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I am trying to implement a simple code tester : a very basic version of the ACM ICPC or Google Code Jam online judger.

The evaluation part works (so far) but I'm stuck silly at the file transfer part.

Basically my setup is this :

I have a server (always on) and multiple client systems belonging to teams who'll submit their code. They may transfer files amongst one another within a team, but the server will keep a log of transfers. The server may sometimes send announcements to all or certain clients. The final code will be submitted to a particular empty client machine for evaluation.

Now, my server side code is having trouble. I'm using

select(fdmax+1, &read_fds, NULL, NULL, NULL)

to identify clients ready for writing data to me - I'm aware this polling can be done by fork() somehow but I'm neither sure nor comfortable about it.

For receiving the data to the server I'm using the following function :

void send_recv(int i, fd_set *master, int sockfd, int fdmax)
{
    int nbytes_recvd, j;
    char recv_buf[BUFSIZE], buf[BUFSIZE];

    if ((nbytes_recvd = recv(i, recv_buf, BUFSIZE, 0)) <= 0) {
        if (nbytes_recvd == 0) {
            printf("socket %d hung up\n", i);
        }else {
            perror("recv");
        }
        close(i);
        FD_CLR(i, master);
    }else {
        FILE *logger;
        logger = fopen(fname2, "w");
        fprintf(logger,"Client %i> %s", i,recv_buf);
        for(j = 0; j <= fdmax; j++){
            send_to_all(j, i, sockfd, nbytes_recvd, recv_buf, master );
        }
    }
}

Here, instead of logging all file data being transferred over the stream separately, I'm getting a jumbled mess that is hard to parse.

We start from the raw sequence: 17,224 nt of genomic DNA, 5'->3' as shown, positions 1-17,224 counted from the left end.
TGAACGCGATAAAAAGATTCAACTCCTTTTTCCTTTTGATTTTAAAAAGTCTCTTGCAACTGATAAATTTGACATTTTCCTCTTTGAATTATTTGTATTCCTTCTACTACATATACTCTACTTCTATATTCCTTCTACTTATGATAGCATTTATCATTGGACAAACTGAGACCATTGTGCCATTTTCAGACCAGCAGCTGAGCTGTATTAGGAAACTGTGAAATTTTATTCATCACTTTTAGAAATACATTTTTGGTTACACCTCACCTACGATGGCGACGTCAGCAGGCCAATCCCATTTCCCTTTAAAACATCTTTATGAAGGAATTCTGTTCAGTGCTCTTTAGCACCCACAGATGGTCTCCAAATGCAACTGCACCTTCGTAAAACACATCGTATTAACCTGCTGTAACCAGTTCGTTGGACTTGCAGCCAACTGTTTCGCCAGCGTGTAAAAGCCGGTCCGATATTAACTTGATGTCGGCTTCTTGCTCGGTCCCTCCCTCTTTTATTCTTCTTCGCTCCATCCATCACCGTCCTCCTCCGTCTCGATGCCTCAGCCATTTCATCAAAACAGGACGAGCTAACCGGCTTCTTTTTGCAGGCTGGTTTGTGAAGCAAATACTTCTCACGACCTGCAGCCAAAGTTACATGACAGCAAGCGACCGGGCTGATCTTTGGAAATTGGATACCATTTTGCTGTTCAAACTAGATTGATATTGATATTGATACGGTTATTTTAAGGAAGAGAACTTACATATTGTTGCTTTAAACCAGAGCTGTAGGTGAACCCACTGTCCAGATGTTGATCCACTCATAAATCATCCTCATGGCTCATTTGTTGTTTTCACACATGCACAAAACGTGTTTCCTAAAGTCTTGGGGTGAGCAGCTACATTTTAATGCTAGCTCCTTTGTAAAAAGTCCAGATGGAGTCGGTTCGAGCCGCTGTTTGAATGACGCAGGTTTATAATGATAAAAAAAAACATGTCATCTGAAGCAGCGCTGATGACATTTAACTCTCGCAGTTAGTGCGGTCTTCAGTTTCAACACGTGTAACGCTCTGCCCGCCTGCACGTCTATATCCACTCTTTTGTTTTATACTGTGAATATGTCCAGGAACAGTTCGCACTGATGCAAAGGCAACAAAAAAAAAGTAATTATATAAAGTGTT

This function is actually transferring the files (all ANSI *.c) :

void send_to_all(int j, int i, int sockfd, int nbytes_recvd, char *recv_buf, fd_set *master)
{
    if (FD_ISSET(j, master)){
        if (j != sockfd && j != i) {    //prevents data rewrite to incoming host
            int client;
            sscanf(recv_buf, "%d >", &client);
            if(client == 0){                //universal send
                if (send(j, recv_buf, nbytes_recvd, 0) == -1) {
                    perror("send");
                }
            }                               //send to specified host
            else if (send(client, recv_buf, nbytes_recvd, 0) == -1) {
                perror("send");
            }
        }
    }
}

Here the incoming files lose all their formatting and gets printed twice every time.

A stripped down version of my server code is here : http://codepad.org/TTejTfbL

My question is, am I doing something fundamentally wrong ? Is my logic (and, by extension, my code) irretrievably broken ?

I'd be gratified if someone could point me in the right direction. Or even tell me to throw it all away and start from scratch. (^;__;^)

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1 Answer 1

up vote 1 down vote accepted

You can't assume that you can send() any amount of data in a single call, and have it monotlithically succeed or fail. There are limits to the buffers implemented by the library.

It's perfectly possible for you to pass e.g. 20 KB to send(), and have it successfully return after sending only 4,711 bytes. That would require you to step forward in your buffer by the proper amount, decrease the "bytes to go", and try again.

This needs to be looped until you've sent all your data, or received an I/O error from the socket.

share|improve this answer
    
I think understand what you're telling me - but I thought I had that covered. My Client Code (stripped down) sends data in loops : lines 79 to 84. Could that still overflow ? And also, I do get a -1 returned when send() fails. Where else should I check for I/O errors ? –  RaunakS Apr 3 '12 at 16:15
    
I meant, should I use something like wireshark to sniff for I/O errors, or should it be runtime checking ? –  RaunakS Apr 3 '12 at 16:36

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